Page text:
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Difference Between Pelican And Stork

Pelicans and Storks are two elegant migratory birds that can fly high up to longer distances. They are large bodied and endangered species. Both of them don’t sing at all, and people have weaved fascinating myths around them through the centuries, though such legends are attributions to their nature of living. Whatever it is, pelicans belonging to the Order of Pelicaniformes, and the Storks to Ciconiiformes, have noticeable differences that attract our attention.

Pelicans

Pelicans are large water birds in the genus: Pelecanus. There are eight species of pelicans and most of them are found in the coastal regions, including the coasts of the Pacific and Atlantic Oceans. Some species live inland through the breeding season, while others continue on the coasts. Five species are white pelicans which are seen around fresh waters. The brown pelicans have their habitats in the sea.

Pelicans have the largest bill, with a hook curved downwards on the edge of the upper bill, and a pouch attached to the lower. They don’t sing, but only croak and grunt. The Brown pelican’s wing stretches to 1.8 metres, while that of the Dalmatian is 3 metres. Pelicans have short, but strong legs, and feet with webbed toes right for swimming. The Australian, Dalmatian, Great White, and American White pelicans make their nests on the ground, whereas, the Pink-backed, Spot-billed, Brown, and Peruvian build their nest in trees.

1

Pelicans feed on fish they catch from coastal or inland waters. They are sociable and prefer to move in groups. Adult pelicans exhibit visual displays for communicating with each other using their wings and bills. The adults breed in colonies where they grunt, but on leaving the colony they keep silent. After laying eggs, the adults keep standing on them to incubate. The pelicans leave their mates after each breeding season.

2

Pelicans are a symbol of empathy, nobility and goodness. The given symbolic depiction of a mother pelican feeding the little ones denotes a legend originated prior to Christianity. According to the legend, the mother pelican, to save her babies from starving, wounded herself with the beak to feed them her blood. It is apt to remember here, the lines of Shakespeare (1616) in Hamlet, “To his good friend thus wide, I’ll open my arms / And, like the kind, life-rendering pelican / Repast them with my blood.”

Storks

Storks are large wading birds belonging to the genus: Ciconia. They are long-legged with elongated necks. There are 19 species of storks in the world, and the main species are called Black-necked, Painted, Openbills, Woolly-necked, and Marabou storks. They are migratory, and are seen in the dry and wet habitats in Africa, Asia, and Europe. They fly for long distances with the help of their strong, long and broad wings. While flying, the storks flap their wings and soar alternately, with the necks outspread and legs trailing. Storks lack Syrinx and are mute. However, they make sounds by snapping their bills.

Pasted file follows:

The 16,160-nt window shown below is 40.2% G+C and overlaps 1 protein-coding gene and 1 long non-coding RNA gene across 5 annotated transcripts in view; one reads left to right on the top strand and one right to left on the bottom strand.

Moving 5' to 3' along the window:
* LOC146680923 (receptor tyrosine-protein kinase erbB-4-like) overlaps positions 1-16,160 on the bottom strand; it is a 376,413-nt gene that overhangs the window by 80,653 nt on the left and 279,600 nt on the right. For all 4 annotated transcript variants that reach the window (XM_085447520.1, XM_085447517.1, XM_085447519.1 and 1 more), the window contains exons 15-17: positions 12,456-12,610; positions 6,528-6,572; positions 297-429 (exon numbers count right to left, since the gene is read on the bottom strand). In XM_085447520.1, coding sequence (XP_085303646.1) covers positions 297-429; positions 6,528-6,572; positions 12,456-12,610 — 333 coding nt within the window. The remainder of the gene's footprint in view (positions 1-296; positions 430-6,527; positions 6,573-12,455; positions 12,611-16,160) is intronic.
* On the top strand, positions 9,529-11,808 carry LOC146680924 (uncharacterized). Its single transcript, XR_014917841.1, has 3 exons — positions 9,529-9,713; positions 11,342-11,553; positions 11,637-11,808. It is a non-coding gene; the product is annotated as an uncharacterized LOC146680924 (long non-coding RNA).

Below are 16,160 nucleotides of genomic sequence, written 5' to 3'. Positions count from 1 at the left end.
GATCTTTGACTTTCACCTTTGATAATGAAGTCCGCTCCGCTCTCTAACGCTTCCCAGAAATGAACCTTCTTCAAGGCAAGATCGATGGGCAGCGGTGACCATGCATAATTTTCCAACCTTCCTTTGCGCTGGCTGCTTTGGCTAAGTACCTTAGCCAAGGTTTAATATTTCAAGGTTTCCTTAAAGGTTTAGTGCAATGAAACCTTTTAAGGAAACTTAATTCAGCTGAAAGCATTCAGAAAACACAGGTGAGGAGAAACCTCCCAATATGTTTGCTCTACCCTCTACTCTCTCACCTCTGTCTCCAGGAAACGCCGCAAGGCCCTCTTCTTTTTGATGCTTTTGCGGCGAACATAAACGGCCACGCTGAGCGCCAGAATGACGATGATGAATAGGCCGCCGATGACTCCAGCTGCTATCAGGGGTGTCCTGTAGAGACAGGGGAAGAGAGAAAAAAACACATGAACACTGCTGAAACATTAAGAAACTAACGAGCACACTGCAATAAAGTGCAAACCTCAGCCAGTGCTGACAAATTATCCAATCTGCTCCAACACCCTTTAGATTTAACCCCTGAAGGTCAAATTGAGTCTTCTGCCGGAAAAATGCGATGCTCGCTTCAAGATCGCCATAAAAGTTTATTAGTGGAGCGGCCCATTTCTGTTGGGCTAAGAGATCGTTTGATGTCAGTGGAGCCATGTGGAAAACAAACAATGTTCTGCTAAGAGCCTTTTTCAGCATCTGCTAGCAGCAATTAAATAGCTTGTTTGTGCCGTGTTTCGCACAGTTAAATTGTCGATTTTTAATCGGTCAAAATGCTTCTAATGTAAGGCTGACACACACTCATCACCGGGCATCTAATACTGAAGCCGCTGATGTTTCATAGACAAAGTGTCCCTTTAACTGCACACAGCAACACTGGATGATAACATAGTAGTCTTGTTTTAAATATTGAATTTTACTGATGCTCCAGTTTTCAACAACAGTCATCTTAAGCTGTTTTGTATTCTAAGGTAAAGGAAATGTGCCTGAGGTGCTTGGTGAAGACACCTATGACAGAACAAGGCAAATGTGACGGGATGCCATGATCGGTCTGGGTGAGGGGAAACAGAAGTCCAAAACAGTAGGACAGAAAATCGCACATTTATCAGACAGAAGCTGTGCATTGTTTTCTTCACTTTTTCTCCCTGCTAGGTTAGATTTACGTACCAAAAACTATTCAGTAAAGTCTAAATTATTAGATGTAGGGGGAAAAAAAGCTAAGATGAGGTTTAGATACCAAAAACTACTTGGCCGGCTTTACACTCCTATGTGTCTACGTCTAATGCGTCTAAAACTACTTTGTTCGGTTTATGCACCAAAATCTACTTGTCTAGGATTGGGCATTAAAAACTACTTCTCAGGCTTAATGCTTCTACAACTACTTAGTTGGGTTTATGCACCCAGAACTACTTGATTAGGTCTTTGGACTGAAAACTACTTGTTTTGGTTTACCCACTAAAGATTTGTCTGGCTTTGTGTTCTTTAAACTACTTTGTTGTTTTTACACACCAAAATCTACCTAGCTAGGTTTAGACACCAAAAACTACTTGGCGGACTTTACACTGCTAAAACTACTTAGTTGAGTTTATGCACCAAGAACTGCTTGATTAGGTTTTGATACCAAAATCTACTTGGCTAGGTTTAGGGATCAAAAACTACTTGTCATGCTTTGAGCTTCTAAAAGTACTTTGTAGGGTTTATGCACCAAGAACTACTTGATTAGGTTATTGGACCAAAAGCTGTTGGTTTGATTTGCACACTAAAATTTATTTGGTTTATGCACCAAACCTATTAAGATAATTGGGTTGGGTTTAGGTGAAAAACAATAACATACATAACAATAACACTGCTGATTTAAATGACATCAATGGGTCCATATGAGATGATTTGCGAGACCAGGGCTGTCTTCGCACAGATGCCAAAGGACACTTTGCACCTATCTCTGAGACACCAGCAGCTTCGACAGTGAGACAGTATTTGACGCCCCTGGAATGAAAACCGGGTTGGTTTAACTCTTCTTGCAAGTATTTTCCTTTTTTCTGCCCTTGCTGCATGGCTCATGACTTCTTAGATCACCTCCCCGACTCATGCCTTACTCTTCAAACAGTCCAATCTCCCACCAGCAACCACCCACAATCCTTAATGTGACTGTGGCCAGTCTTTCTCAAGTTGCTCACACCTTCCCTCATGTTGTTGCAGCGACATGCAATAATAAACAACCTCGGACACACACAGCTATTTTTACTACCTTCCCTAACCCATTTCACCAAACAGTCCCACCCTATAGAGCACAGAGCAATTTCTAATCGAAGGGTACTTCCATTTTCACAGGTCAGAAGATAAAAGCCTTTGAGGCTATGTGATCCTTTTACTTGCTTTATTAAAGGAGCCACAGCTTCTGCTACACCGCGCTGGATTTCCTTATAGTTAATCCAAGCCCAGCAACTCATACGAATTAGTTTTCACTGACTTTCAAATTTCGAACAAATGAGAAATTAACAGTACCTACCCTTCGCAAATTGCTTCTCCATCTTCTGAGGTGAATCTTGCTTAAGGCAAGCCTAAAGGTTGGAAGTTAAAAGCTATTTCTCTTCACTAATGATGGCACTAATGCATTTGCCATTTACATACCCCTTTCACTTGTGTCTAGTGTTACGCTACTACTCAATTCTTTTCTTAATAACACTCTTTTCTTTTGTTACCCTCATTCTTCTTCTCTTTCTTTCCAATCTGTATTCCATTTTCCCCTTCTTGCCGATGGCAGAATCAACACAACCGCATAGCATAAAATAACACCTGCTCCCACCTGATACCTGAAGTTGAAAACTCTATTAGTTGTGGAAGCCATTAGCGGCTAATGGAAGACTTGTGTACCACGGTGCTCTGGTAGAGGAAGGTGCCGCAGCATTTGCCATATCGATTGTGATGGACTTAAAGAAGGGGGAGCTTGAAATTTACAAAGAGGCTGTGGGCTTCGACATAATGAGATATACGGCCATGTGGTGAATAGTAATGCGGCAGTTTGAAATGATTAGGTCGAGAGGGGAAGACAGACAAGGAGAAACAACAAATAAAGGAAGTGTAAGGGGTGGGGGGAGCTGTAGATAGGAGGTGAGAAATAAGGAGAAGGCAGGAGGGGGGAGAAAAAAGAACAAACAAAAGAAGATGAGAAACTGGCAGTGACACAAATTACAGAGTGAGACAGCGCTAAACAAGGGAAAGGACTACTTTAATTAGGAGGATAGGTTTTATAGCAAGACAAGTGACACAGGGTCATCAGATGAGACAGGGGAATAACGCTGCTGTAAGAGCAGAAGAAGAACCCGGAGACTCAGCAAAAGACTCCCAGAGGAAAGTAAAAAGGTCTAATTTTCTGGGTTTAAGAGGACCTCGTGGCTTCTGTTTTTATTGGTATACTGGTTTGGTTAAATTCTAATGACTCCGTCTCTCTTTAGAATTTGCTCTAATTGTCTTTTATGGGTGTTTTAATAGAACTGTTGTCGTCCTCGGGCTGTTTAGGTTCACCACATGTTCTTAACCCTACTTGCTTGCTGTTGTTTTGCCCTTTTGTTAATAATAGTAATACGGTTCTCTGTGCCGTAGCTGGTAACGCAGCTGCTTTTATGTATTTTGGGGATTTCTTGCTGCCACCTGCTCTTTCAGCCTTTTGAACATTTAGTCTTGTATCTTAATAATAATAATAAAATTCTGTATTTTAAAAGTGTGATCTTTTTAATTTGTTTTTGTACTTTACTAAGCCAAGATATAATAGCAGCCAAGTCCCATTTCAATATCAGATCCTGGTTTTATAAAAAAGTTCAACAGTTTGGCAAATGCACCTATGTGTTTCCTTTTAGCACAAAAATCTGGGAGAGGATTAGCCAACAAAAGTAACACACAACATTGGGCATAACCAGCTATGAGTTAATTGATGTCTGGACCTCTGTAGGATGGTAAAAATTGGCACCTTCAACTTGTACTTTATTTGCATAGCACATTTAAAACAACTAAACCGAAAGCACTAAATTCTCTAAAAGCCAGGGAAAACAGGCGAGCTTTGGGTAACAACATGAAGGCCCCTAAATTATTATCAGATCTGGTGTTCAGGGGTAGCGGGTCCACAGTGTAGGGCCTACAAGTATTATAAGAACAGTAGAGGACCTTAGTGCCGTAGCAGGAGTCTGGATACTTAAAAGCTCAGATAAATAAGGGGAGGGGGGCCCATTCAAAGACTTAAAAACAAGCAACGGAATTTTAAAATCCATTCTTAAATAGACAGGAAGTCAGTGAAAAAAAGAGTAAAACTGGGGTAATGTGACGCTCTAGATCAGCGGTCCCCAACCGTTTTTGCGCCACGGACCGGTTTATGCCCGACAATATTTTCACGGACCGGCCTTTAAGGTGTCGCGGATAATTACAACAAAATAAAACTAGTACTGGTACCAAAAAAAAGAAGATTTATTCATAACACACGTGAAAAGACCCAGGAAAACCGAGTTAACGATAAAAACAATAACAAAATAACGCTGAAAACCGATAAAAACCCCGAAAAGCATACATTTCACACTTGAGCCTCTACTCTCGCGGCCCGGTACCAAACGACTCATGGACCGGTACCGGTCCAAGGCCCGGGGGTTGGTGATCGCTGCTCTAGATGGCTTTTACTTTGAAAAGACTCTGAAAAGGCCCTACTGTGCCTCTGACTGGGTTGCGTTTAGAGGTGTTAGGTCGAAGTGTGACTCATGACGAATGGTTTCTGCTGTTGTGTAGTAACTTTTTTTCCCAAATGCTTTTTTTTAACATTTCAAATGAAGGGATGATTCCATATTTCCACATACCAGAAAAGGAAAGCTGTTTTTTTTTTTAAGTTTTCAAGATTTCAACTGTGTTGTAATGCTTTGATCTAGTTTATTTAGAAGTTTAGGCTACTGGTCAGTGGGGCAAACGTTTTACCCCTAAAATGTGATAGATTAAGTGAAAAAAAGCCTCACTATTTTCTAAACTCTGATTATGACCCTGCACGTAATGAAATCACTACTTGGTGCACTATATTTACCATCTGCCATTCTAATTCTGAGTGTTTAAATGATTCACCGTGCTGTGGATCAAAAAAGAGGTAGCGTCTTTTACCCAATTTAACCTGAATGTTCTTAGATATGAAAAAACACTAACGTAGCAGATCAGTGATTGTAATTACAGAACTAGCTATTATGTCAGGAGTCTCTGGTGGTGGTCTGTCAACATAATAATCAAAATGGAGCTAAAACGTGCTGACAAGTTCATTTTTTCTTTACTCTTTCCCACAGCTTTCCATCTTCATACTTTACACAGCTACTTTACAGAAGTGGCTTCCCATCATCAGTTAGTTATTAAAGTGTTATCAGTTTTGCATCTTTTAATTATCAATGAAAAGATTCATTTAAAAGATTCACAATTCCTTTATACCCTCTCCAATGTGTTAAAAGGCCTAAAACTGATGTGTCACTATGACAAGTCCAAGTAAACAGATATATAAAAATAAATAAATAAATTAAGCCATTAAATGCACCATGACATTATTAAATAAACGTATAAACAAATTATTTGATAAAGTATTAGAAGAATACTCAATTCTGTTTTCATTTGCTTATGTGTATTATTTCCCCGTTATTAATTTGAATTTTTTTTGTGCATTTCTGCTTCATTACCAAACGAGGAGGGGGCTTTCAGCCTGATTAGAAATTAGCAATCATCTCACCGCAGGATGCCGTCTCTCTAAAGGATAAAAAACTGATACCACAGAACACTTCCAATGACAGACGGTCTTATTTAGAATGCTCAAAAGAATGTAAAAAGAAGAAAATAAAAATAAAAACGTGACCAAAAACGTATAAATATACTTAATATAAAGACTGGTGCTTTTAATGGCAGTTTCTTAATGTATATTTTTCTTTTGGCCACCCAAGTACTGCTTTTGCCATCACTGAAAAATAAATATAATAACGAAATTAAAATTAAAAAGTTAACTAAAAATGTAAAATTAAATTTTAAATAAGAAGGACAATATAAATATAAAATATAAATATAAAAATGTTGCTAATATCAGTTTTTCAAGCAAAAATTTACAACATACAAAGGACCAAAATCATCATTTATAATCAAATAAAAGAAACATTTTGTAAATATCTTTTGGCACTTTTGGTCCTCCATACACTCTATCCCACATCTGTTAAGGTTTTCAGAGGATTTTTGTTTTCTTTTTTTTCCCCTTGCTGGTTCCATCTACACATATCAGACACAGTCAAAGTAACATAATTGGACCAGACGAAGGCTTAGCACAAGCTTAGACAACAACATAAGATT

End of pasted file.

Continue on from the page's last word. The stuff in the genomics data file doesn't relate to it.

3

Storks have long legs and their toes are somewhat webbed. They are carnivorous and feed frogs, fish, earthworms etc., during the day. Generally, most of them are seen in flocks, but when the breeding season begins, they start to pair off. Storks build strong and large platform nests on big trees as well as on shelves like projections on the rocks. The storks make them for long term stay as they are homebound. The male stork helps the female in incubating her eggs.

The stork was considered as a good sign of luck, because when they happened to nest on roofs and chimneys of houses, the people believed that the couple living in the home would bear new children. As per certain other mythologies, storks are a symbol of fidelity and monogamy as they live with the same mate lifelong.


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References :


[0]http://www.catholiceducation.org/en/culture/catholic-contributions/the-symbolism- of-the-pelican.html

[1]http://www.allaboutbirds.org/guide/Brown_Pelican/lifehistory

[2]http://www.allaboutbirds.org/guide/American_White_Pelican/id

[3]http://ufdcimages.uflib.ufl.edu/CA/01/30/06/99/00091/Vol9i9.pdf

[4]http://online.sfsu.edu/bholzman/courses/Fall01%20projects/BPELICAN1.HTM

[5]http://webworldwonders.firn.edu/cameras/sawgrass/enviro/birdtypes.htm

[6]http://ccel1.calvin.edu/c/cook/animals/h/webdoc28.htm

[7]http://www.fws.gov/verobeach/MSRPPDFs/Woodstork.pdf

[8]http://www.britannica.com/animal/stork

[9]http://www.dnr.sc.gov/swap/supplemental/birds/colonialnestingwading birdsandallies guild2015.pdf

[10]http://ufdcimages.uflib.ufl.edu/CA/01/30/06/99/00091/Vol9i9.pdf

[11]https://books.google.co.in/books?id=t4qDjomQ35YC&pg=PA72&lpg=PA72 &dq=are+storks+and+pelicans+face+extinction?&source=bl&ots=48O8oeyjt7 &sig=gaikNjxcT83_VRthynPSXA91sQw&hl=en&sa=X&ved=0CCYQ6AEwAmo VChMI_tDm8uL6xwIVDxiOCh2tfwhY#v=onepage&q=are%20storks%20and% 20pelicans%20face%20extinction%3F&f=false

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